In this recent publication included in the ‘Women in Computational Chemistry’ special issue of the Journal of Chemical Information and Modeling, we investigate the dependence of predicted reaction energetics on the choice of density functional and QM region size used in QM/MM calculations. DFT methods potentially offer a good combination of accuracy and computational cost but suffer from some well-known limitations and are not systematically improvable. The Claisen rearrangement of chorismate to prephenate, a simple unimolecular reaction catalysed by the enzyme chorismate mutase, was used as a model system to investigate how these choices for QM/MM calculations impact the predicted energetics of reaction.
There are many different density functionals available and the best density functional to choose for any application is not obvious. Commonly used density functionals (e.g. B3LYP, BH&HLYP, MO6-2X) predict barrier heights for the reaction in the enzyme that differ by as much 13 kcal/mol. When different density functionals give different results for the same system, which result should be preferred? Ab initio methods are potentially highly accurate and are systematically improvable but often restricted by their computational cost. Projector-based embedding allows the incorporation of ab initio methods into QM/MM calculations at reasonable computational cost as a small number of atoms can be selected for treatment at the highest levels. Embedding SCS-MP2 in DFT in these QM/MM calculations reduced the spread in predicted barrier height from 13 kcal/mol to 0.3 kcal/mol, essentially eliminating the dependence on the density functional, as shown below (top: standard DFT, bottom: SCS-MP2-in-DFT).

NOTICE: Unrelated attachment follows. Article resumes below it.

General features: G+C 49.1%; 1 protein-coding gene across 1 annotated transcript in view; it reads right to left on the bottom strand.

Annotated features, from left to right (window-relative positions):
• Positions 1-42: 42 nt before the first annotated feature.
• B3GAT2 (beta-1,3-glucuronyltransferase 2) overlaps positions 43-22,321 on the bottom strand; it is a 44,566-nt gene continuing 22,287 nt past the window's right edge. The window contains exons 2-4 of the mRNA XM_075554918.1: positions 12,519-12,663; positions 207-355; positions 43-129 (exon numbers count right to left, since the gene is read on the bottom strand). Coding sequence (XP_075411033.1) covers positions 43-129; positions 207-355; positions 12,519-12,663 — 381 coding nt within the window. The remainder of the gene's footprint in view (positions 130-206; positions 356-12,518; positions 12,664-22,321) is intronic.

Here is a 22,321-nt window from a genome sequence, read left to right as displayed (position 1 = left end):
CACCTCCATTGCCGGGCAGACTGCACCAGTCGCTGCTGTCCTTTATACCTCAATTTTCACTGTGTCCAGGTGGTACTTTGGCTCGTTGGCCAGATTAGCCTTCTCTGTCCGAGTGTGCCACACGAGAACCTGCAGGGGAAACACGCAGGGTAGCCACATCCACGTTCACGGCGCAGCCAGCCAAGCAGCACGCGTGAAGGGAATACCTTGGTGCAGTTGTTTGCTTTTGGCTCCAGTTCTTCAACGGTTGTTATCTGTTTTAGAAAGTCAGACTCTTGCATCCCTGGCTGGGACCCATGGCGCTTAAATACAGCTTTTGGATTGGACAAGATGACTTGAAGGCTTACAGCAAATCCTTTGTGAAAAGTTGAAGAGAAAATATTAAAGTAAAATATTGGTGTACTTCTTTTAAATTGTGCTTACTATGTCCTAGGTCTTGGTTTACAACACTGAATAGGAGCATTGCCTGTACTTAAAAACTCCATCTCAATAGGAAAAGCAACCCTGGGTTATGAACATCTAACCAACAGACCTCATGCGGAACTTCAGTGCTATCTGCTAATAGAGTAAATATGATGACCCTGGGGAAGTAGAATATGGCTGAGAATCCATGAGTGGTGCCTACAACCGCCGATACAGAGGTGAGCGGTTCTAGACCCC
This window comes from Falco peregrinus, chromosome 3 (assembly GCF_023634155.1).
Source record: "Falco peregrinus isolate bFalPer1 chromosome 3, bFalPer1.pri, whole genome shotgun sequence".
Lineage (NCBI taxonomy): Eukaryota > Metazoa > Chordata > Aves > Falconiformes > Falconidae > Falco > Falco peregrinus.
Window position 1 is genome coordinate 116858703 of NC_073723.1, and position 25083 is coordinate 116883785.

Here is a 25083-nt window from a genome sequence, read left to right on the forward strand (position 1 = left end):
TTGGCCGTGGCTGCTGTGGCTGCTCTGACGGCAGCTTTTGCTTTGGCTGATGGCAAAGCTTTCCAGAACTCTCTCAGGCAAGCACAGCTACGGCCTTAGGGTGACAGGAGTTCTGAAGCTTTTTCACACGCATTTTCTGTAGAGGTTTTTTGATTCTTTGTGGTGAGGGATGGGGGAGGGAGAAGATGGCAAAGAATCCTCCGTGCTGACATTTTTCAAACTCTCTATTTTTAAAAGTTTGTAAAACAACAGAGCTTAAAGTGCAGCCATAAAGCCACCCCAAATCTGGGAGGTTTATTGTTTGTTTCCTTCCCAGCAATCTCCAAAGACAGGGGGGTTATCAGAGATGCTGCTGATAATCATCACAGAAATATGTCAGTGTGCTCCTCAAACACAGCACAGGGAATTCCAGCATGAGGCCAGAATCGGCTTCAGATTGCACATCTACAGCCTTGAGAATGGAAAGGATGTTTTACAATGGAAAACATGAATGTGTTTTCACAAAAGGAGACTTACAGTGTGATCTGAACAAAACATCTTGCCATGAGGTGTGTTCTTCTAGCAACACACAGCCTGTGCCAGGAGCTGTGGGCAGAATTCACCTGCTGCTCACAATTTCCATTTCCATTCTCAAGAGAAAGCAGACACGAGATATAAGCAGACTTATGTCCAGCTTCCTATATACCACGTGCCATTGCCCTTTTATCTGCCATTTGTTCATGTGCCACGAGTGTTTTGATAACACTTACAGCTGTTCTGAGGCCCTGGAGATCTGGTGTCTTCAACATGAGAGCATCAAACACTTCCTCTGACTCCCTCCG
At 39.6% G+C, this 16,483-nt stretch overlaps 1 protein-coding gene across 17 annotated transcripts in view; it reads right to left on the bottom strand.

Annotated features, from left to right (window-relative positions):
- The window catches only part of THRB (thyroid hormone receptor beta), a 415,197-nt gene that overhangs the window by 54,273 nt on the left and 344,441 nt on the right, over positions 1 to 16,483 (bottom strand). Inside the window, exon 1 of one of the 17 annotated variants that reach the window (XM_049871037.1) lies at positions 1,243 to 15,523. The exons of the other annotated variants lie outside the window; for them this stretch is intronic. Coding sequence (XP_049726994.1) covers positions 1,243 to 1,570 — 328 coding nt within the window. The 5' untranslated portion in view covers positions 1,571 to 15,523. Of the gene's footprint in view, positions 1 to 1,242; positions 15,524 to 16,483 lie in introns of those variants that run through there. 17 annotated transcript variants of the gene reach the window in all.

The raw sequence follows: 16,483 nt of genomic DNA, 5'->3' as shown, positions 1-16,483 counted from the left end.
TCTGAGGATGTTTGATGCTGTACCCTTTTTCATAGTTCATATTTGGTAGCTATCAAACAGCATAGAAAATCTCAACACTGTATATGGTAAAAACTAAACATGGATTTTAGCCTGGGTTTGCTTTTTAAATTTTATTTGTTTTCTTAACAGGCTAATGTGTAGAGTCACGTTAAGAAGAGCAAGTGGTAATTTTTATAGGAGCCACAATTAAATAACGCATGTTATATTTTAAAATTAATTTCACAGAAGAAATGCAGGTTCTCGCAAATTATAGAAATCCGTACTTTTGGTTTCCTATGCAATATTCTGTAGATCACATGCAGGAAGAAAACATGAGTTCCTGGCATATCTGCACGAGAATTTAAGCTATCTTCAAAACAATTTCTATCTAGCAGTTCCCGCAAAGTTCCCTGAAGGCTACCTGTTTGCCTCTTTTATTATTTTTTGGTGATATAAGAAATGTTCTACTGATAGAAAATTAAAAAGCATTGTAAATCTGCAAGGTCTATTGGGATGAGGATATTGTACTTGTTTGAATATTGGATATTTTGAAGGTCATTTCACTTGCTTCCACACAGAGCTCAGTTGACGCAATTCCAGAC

The optimum size of the QM region in QM/MM calculations is a matter of much debate in the literature. The effect of the size of the QM region was tested in solution (by adding additional water molecules to the QM region) and in the enzyme (by adding additional arginine side chains) showing that the difference in barrier heights predicted by common density functionals for any size of the QM region is significantly larger than the change in barrier caused by increasing the size of the QM region.
Ranaghan, K. E., Shchepanovska, D., Bennie, S. J., Lawan, N., Macrae, S. J., Zurek, J., Manby, F. R. and Mulholland, A. J.
J. Chem. Inf. Model., 2019